A quick breakdown of the Weston Split line offered at TMS:
- Backwoods – Trees, Steeps + Open Bowls
- Eclipse – Trees, Steeps + Open Bowls
- Hatchet – Pillows, Trees + Freestyle Pow
- Seeker – All Mountain Directional, Powder
- Switchback – Open Bowls, Glades + All Mountain
- Japow – Pow, Trees + Open Bowls
- Carbon Backwoods – Trees, Steeps, Open Bowls + Long Tours
After you have bought your splitboard, become familiar with how it connects at each clip. There should be two clips in the middle and one at each the tail and nose. On most splitboards, you can tighten or loosen these to your preference. You will want the gap in the middle to be as tight as possible. The industry standard is 0-3mm apart. I suggest practicing going from ride mode to touring mode a few times at home before you take it out to the slopes.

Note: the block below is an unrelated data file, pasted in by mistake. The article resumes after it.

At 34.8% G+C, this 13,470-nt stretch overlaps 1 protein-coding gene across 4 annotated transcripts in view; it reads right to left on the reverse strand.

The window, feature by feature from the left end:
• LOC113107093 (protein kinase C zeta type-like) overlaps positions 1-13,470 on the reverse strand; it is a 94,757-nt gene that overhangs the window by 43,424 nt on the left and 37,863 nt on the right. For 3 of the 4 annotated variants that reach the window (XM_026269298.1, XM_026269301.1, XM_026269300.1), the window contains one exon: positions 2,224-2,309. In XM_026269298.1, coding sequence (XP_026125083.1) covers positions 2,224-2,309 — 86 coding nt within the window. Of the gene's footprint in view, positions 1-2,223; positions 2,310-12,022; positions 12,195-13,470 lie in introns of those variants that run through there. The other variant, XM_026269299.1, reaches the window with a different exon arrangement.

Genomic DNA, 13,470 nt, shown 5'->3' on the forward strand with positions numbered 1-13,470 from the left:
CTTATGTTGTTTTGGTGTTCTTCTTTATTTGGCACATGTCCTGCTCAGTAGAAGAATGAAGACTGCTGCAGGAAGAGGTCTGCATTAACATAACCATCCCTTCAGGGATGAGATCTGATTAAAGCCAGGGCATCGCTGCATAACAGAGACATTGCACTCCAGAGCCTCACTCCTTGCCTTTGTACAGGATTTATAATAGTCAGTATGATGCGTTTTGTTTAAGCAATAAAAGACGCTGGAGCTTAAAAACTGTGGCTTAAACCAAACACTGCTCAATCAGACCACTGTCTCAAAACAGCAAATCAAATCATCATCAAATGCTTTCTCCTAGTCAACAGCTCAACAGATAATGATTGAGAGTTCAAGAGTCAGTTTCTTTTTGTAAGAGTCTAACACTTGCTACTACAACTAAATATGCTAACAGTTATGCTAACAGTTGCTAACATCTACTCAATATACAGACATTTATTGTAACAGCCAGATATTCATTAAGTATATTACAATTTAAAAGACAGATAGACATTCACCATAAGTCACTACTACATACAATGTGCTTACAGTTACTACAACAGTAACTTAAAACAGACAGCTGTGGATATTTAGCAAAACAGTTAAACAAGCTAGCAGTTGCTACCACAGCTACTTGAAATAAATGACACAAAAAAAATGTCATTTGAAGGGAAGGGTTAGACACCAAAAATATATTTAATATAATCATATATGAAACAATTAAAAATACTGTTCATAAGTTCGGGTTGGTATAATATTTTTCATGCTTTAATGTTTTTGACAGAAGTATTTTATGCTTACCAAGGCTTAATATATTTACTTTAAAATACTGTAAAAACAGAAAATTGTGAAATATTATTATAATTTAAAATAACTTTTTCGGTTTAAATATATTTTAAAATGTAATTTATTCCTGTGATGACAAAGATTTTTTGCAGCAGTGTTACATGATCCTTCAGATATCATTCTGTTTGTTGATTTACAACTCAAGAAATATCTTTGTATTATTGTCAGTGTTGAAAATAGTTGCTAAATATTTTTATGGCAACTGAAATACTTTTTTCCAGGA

Tahoe Mountain Sports carries a few different types of skins including the Black Diamond Acension, Black Diamond Glidelite Splitboard Mix, and the Pomoca Climb 2.0. The differences in skins and pricing includes % of mohair combination, overall weight, and waterproofing.
Your skins will need to be trimmed to fit your specific splitboard. Skins should fit the length of your effective edge (from contact point to contact point). You can do this yourself or have TMS do it for $20. If you are trimming your skins yourself, check out this DIY video:
Once your skins are trimmed, maintenance care is the most important part to make them last as long as possible. The glue on skins is very touchy, so it is important to take care of them. I have found the following to be the most helpful to keep these like new:
- Use your skins savers EVERY time – at the top of the run and at home.